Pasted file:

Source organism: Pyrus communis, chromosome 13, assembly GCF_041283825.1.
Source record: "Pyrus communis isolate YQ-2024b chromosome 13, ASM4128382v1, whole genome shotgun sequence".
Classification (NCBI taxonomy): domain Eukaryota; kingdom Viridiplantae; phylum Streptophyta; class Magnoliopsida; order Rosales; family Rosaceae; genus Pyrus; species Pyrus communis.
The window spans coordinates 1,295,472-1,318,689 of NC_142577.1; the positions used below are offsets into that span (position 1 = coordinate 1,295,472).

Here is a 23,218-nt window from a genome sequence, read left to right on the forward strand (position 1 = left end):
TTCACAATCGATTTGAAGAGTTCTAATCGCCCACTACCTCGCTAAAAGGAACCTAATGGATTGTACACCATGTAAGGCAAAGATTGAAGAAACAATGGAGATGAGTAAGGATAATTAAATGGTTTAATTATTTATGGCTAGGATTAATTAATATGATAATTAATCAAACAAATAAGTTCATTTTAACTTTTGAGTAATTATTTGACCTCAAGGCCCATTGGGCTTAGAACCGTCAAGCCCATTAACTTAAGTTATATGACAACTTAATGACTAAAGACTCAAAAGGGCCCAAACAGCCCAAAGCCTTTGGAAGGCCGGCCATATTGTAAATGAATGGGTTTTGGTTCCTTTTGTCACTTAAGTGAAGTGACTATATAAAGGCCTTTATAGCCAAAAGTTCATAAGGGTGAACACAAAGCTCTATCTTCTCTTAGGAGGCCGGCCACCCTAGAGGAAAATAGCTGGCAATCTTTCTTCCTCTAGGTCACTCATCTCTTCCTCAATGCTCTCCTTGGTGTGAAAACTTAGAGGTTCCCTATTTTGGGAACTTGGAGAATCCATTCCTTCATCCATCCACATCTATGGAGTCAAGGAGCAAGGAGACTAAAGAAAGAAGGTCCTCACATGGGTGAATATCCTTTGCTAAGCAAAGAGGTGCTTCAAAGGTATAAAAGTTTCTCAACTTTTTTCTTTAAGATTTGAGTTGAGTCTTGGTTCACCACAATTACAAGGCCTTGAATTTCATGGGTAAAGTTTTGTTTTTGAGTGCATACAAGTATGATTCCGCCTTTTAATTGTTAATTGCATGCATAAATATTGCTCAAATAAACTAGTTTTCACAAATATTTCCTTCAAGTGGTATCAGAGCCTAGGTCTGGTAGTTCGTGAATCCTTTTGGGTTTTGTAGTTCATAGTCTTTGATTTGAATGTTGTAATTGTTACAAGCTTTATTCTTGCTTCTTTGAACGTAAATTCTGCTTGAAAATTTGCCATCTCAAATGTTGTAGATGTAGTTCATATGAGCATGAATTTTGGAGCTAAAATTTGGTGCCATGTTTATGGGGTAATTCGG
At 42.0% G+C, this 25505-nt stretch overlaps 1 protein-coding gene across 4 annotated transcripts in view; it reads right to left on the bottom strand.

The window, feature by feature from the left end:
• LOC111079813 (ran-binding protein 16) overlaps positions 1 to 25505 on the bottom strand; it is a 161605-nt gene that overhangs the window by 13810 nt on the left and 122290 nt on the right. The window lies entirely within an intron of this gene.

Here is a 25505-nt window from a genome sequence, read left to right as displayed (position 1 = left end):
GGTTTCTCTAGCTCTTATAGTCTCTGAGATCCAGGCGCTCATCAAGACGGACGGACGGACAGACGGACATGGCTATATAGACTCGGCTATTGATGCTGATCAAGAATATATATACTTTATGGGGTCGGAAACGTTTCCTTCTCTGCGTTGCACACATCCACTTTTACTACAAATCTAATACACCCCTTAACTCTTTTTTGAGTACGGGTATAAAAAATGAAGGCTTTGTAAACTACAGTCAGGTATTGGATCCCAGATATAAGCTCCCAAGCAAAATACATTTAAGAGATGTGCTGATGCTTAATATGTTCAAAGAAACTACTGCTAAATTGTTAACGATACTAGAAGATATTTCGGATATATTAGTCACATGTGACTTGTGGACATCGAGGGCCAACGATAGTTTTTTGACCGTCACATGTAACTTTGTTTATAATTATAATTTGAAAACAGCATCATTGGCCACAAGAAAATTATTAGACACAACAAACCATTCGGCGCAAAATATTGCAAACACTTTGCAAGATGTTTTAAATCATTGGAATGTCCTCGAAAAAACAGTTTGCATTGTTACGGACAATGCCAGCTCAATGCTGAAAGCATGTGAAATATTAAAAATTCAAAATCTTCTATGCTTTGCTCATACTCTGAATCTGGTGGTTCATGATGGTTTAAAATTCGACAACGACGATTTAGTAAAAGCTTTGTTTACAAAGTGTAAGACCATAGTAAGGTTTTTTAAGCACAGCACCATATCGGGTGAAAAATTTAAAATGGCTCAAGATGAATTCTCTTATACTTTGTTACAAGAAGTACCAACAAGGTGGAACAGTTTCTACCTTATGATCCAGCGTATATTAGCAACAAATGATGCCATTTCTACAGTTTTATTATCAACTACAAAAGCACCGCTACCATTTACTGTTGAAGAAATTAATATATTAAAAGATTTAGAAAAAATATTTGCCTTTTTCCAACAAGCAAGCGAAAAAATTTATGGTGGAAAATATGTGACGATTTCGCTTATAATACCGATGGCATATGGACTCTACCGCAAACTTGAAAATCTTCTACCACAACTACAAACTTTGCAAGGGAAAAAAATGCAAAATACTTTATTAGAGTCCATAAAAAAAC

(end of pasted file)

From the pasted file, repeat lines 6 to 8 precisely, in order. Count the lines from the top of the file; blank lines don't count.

TTCACAATCGATTTGAAGAGTTCTAATCGCCCACTACCTCGCTAAAAGGAACCTAATGGATTGTACACCATGTAAGGCAAAGATTGAAGAAACAATGGAGATGAGTAAGGATAATTAAATGGTTTAATTATTTATGGCTAGGATTAATTAATATGATAATTAATCAAACAAATAAGTTCATTTTAACTTTTGAGTAATTATTTGACCTCAAGGCCCATTGGGCTTAGAACCGTCAAGCCCATTAACTTAAGTTATATGACAACTTAATGACTAAAGACTCAAAAGGGCCCAAACAGCCCAAAGCCTTTGGAAGGCCGGCCATATTGTAAATGAATGGGTTTTGGTTCCTTTTGTCACTTAAGTGAAGTGACTATATAAAGGCCTTTATAGCCAAAAGTTCATAAGGGTGAACACAAAGCTCTATCTTCTCTTAGGAGGCCGGCCACCCTAGAGGAAAATAGCTGGCAATCTTTCTTCCTCTAGGTCACTCATCTCTTCCTCAATGCTCTCCTTGGTGTGAAAACTTAGAGGTTCCCTATTTTGGGAACTTGGAGAATCCATTCCTTCATCCATCCACATCTATGGAGTCAAGGAGCAAGGAGACTAAAGAAAGAAGGTCCTCACATGGGTGAATATCCTTTGCTAAGCAAAGAGGTGCTTCAAAGGTATAAAAGTTTCTCAACTTTTTTCTTTAAGATTTGAGTTGAGTCTTGGTTCACCACAATTACAAGGCCTTGAATTTCATGGGTAAAGTTTTGTTTTTGAGTGCATACAAGTATGATTCCGCCTTTTAATTGTTAATTGCATGCATAAATATTGCTCAAATAAACTAGTTTTCACAAATATTTCCTTCAAGTGGTATCAGAGCCTAGGTCTGGTAGTTCGTGAATCCTTTTGGGTTTTGTAGTTCATAGTCTTTGATTTGAATGTTGTAATTGTTACAAGCTTTATTCTTGCTTCTTTGAACGTAAATTCTGCTTGAAAATTTGCCATCTCAAATGTTGTAGATGTAGTTCATATGAGCATGAATTTTGGAGCTAAAATTTGGTGCCATGTTTATGGGGTAATTCGG
At 42.0% G+C, this 25505-nt stretch overlaps 1 protein-coding gene across 4 annotated transcripts in view; it reads right to left on the bottom strand.

The window, feature by feature from the left end: